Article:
Reframing the 4th of July


A Brief Reflection on A Better Way to Think about the 4th

Every July 4 we have a replay of the same opposing dramas. Some of us celebrate everything American. Others find it a time of anger and frustration over how we fall short as a nation.

I would like to suggest that those two groups might have more in common than they realize.

A lot of us follow what could be considered a third choice, and in this choice, I think we have the makings of greater national unity. I have always celebrated what this country has accomplished and how far we have come in so many ways. But at the same time, occasions like the 4thof July offer us the challenge of reflecting on how far we have to go in many areas.

To acknowledge our shortcomings is NOT unpatriotic. In fact, it is the opposite. Sometimes (a lot, lately), I am disappointed, angry, even ashamed of some of what constitutes America today.

But I feel that way only because I am certain it does not have to be so. I despair because I know we have the capacity to be better. We have the ability to live up to the promise of the grand experiment that is America.

If I thought it was hopeless, I would not care. But I believe that is not the case. I expect more than that of us. People who take a knee at a ballgame, who protest in rallies, and who do other things that at first glance could anger some of us are actually doing a very American thing. They are challenging us to live up to our promise, to live our ideals. They are not condemning so much as they are calling us out.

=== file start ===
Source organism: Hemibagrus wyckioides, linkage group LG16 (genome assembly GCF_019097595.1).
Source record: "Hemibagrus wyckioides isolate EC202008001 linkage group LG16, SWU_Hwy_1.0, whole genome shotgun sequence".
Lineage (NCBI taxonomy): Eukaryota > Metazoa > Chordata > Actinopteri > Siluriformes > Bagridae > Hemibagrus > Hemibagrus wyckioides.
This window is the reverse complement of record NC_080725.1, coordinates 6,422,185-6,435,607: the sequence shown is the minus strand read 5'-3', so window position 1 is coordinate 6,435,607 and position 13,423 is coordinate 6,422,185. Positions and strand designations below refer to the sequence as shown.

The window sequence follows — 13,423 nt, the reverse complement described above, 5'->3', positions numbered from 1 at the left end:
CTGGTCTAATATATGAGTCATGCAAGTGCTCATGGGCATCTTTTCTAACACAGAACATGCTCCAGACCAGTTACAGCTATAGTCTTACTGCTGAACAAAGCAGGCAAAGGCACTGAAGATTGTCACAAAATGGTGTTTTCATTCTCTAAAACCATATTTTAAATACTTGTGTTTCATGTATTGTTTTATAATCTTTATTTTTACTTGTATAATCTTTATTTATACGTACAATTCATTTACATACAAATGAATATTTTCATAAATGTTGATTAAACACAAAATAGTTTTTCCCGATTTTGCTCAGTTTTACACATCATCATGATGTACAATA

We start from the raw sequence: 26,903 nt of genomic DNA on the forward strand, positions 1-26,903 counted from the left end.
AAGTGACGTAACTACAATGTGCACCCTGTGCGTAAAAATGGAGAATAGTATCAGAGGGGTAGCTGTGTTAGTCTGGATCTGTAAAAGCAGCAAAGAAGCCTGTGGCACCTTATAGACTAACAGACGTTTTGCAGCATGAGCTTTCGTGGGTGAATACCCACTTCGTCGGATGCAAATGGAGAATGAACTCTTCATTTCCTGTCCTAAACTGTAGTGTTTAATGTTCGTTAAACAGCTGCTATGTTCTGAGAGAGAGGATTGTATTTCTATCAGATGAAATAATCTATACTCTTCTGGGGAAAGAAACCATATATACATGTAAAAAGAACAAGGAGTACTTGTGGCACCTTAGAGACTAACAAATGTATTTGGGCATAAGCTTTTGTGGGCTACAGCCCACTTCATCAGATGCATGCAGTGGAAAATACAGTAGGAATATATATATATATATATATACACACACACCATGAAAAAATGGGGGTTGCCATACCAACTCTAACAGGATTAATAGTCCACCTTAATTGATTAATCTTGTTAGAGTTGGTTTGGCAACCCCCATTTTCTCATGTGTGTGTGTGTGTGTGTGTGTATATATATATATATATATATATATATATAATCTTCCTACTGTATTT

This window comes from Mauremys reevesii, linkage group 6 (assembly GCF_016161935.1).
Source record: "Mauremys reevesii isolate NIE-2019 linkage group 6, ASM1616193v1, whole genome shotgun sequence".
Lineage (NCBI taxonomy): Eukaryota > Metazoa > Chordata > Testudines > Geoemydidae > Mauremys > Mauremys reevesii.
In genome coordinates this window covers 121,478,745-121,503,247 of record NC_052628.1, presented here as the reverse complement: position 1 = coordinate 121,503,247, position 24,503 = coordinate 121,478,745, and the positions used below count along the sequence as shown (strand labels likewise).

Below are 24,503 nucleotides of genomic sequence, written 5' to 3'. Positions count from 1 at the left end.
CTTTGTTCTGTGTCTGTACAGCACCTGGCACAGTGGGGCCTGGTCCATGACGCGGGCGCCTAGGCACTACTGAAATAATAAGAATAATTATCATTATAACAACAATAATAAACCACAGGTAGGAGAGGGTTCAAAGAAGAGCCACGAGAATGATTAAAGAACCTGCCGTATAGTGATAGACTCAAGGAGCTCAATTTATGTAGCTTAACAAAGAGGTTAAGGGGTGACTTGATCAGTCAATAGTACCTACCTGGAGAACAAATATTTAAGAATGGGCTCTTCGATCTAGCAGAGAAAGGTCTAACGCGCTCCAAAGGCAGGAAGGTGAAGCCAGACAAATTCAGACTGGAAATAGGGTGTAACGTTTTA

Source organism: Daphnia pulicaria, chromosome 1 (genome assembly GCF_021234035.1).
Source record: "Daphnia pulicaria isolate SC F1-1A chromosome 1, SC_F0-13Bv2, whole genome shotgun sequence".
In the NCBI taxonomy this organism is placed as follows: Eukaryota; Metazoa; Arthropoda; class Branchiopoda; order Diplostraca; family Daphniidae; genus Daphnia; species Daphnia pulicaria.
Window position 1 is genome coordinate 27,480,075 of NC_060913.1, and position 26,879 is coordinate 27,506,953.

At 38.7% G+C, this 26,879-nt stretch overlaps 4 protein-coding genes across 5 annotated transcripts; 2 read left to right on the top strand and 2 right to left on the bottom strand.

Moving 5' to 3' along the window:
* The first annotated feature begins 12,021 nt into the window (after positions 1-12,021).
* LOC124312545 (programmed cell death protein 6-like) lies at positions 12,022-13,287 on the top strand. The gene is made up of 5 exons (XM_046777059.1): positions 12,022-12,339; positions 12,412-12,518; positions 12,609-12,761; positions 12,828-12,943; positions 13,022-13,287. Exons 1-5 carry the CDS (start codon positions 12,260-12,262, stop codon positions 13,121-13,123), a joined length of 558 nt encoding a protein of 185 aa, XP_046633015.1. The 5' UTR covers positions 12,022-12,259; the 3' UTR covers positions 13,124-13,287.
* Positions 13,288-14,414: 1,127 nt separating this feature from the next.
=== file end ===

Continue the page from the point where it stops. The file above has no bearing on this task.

If you think this country has no potential, no growth left in it, and is essentially evil at its heart, you and I don’t have much to talk about. If you think “my country, right or wrong,” or that to criticize is to be harmful, we don’t have much to talk about either. Both groups, in my view, are wrong.

So if I see you on the 4th next year and you want to celebrate America AND criticize America, come on down and let me buy you a beer. We have much to discuss, much to learn from each other, and work to do. To me, this country is all about remarkable vision and possibility, about powerful history, and about the most woeful shortfalls imaginable. All of that is us. We celebrate the good, acknowledge the bad, and get on with building America.

See you next Summer.

     Bill Clontz

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3 replies to Reframing the 4th of July

  1. I’ve watched many interesting and educational documentaries lately about the Constitution, our Founding Fathers, African Americans, Indigenous Natives, Ellis Island immigrants, etc. Our FF’s signed the Declaration of Independence on July 2nd and presented it to the public on July 4th. Celebrating and remembering gives pause to our past, present, and future. We’re not perfect. We’ve persevered and hopefully will continue. Thanks for invite, would be coming up for me. My only time in Asheville was a rerouted stopover due to a hurricane.

    • We’ll keep our fingers crossed for another hurricane!

  2. Thank you for your brief commentary–so on the money. You are so reasonably and exactly on my page. Thanks very much. I look forward to next 4th of July’s shared beer! Sue Walton

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